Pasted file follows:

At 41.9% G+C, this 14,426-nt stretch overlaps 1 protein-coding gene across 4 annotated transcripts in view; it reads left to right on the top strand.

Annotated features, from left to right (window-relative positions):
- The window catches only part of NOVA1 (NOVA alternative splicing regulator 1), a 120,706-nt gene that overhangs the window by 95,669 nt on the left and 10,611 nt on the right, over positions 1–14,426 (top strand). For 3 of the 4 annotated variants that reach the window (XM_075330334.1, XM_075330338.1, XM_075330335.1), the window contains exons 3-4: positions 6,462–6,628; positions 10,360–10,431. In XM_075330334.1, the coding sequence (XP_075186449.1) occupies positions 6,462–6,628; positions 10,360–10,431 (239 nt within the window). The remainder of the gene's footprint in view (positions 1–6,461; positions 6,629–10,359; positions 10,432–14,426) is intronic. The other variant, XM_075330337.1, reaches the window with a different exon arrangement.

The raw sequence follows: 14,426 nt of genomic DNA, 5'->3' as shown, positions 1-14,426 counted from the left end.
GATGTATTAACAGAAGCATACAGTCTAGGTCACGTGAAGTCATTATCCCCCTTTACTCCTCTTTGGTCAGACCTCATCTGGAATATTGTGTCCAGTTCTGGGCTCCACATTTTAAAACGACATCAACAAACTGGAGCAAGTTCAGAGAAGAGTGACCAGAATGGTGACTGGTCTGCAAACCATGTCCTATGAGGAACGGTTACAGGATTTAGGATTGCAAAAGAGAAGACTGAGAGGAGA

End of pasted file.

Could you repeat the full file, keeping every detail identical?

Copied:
At 41.9% G+C, this 14,426-nt stretch overlaps 1 protein-coding gene across 4 annotated transcripts in view; it reads left to right on the top strand.

Annotated features, from left to right (window-relative positions):
- The window catches only part of NOVA1 (NOVA alternative splicing regulator 1), a 120,706-nt gene that overhangs the window by 95,669 nt on the left and 10,611 nt on the right, over positions 1–14,426 (top strand). For 3 of the 4 annotated variants that reach the window (XM_075330334.1, XM_075330338.1, XM_075330335.1), the window contains exons 3-4: positions 6,462–6,628; positions 10,360–10,431. In XM_075330334.1, the coding sequence (XP_075186449.1) occupies positions 6,462–6,628; positions 10,360–10,431 (239 nt within the window). The remainder of the gene's footprint in view (positions 1–6,461; positions 6,629–10,359; positions 10,432–14,426) is intronic. The other variant, XM_075330337.1, reaches the window with a different exon arrangement.

The raw sequence follows: 14,426 nt of genomic DNA, 5'->3' as shown, positions 1-14,426 counted from the left end.
GATGTATTAACAGAAGCATACAGTCTAGGTCACGTGAAGTCATTATCCCCCTTTACTCCTCTTTGGTCAGACCTCATCTGGAATATTGTGTCCAGTTCTGGGCTCCACATTTTAAAACGACATCAACAAACTGGAGCAAGTTCAGAGAAGAGTGACCAGAATGGTGACTGGTCTGCAAACCATGTCCTATGAGGAACGGTTACAGGATTTAGGATTGCAAAAGAGAAGACTGAGAGGAGA